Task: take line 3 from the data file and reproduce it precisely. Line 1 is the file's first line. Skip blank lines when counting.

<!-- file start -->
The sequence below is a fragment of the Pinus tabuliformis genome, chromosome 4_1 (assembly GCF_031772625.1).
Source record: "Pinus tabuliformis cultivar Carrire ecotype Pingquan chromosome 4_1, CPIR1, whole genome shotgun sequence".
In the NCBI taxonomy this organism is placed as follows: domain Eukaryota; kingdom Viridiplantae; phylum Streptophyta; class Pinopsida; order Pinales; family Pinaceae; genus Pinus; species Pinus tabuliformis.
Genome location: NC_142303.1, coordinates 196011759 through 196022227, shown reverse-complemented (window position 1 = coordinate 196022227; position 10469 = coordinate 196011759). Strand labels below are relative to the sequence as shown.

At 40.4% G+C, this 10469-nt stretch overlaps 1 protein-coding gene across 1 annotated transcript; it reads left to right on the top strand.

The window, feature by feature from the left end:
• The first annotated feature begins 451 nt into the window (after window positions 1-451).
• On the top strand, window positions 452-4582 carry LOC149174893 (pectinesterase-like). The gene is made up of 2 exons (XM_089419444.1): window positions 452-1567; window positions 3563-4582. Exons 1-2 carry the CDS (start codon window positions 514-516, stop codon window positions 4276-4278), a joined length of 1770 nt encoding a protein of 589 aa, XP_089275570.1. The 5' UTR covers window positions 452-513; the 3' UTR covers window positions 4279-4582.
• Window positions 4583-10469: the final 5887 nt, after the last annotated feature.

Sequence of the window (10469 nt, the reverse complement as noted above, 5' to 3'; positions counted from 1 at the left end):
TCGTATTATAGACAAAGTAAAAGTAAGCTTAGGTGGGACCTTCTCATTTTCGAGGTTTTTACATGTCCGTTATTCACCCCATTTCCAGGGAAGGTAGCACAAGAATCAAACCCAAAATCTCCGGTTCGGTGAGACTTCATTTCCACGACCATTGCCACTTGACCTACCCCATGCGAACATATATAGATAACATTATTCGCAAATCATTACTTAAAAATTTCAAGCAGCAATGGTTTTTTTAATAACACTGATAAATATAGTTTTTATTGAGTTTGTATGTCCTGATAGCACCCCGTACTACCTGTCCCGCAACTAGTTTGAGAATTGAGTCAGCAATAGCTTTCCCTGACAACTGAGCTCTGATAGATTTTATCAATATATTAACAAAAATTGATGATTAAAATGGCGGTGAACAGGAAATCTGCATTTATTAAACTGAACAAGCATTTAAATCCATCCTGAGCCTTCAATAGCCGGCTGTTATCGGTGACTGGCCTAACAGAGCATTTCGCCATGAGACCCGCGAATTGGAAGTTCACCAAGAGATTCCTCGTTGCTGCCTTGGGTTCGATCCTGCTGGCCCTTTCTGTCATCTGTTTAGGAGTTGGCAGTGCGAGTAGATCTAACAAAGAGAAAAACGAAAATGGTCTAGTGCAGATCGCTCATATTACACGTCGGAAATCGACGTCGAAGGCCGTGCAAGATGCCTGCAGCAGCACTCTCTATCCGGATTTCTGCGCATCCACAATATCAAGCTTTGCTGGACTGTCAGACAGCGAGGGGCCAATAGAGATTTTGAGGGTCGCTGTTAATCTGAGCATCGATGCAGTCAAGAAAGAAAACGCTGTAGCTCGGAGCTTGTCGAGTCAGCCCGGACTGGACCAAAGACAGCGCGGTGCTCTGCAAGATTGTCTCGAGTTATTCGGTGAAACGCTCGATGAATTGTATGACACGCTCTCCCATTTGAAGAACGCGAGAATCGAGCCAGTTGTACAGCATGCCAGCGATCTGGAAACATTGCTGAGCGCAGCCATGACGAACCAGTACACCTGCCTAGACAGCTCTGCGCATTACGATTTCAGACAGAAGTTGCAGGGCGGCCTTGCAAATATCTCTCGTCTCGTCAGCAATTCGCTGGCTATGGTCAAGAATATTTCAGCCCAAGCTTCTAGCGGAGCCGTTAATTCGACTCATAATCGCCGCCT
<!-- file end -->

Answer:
In the NCBI taxonomy this organism is placed as follows: domain Eukaryota; kingdom Viridiplantae; phylum Streptophyta; class Pinopsida; order Pinales; family Pinaceae; genus Pinus; species Pinus tabuliformis.